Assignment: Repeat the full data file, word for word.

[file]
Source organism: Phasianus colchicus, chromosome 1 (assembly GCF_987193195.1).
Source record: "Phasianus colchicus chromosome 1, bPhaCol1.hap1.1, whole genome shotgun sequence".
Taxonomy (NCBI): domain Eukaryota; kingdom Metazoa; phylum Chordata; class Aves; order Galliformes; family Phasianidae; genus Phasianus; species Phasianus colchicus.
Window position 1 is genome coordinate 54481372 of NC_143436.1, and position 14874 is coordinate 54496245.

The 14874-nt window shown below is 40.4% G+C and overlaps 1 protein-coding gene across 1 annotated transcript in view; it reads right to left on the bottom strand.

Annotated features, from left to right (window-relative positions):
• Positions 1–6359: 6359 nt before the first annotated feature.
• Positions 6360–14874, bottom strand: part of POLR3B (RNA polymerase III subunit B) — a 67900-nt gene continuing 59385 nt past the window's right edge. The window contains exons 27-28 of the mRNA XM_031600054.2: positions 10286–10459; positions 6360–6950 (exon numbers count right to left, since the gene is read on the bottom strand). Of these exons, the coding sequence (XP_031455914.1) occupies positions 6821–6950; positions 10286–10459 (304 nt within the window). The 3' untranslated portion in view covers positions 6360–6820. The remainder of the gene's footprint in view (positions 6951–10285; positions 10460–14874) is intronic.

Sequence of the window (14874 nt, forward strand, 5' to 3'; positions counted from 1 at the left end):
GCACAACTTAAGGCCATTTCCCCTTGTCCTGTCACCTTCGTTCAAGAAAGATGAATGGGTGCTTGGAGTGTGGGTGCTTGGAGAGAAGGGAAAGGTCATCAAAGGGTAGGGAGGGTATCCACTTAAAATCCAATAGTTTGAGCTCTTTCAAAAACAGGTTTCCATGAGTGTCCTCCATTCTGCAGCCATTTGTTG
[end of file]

Source organism: Phasianus colchicus, chromosome 1 (assembly GCF_987193195.1).
Source record: "Phasianus colchicus chromosome 1, bPhaCol1.hap1.1, whole genome shotgun sequence".
Taxonomy (NCBI): domain Eukaryota; kingdom Metazoa; phylum Chordata; class Aves; order Galliformes; family Phasianidae; genus Phasianus; species Phasianus colchicus.
Window position 1 is genome coordinate 54481372 of NC_143436.1, and position 14874 is coordinate 54496245.

The 14874-nt window shown below is 40.4% G+C and overlaps 1 protein-coding gene across 1 annotated transcript in view; it reads right to left on the bottom strand.

Annotated features, from left to right (window-relative positions):
• Positions 1–6359: 6359 nt before the first annotated feature.
• Positions 6360–14874, bottom strand: part of POLR3B (RNA polymerase III subunit B) — a 67900-nt gene continuing 59385 nt past the window's right edge. The window contains exons 27-28 of the mRNA XM_031600054.2: positions 10286–10459; positions 6360–6950 (exon numbers count right to left, since the gene is read on the bottom strand). Of these exons, the coding sequence (XP_031455914.1) occupies positions 6821–6950; positions 10286–10459 (304 nt within the window). The 3' untranslated portion in view covers positions 6360–6820. The remainder of the gene's footprint in view (positions 6951–10285; positions 10460–14874) is intronic.

Sequence of the window (14874 nt, forward strand, 5' to 3'; positions counted from 1 at the left end):
GCACAACTTAAGGCCATTTCCCCTTGTCCTGTCACCTTCGTTCAAGAAAGATGAATGGGTGCTTGGAGTGTGGGTGCTTGGAGAGAAGGGAAAGGTCATCAAAGGGTAGGGAGGGTATCCACTTAAAATCCAATAGTTTGAGCTCTTTCAAAAACAGGTTTCCATGAGTGTCCTCCATTCTGCAGCCATTTGTTG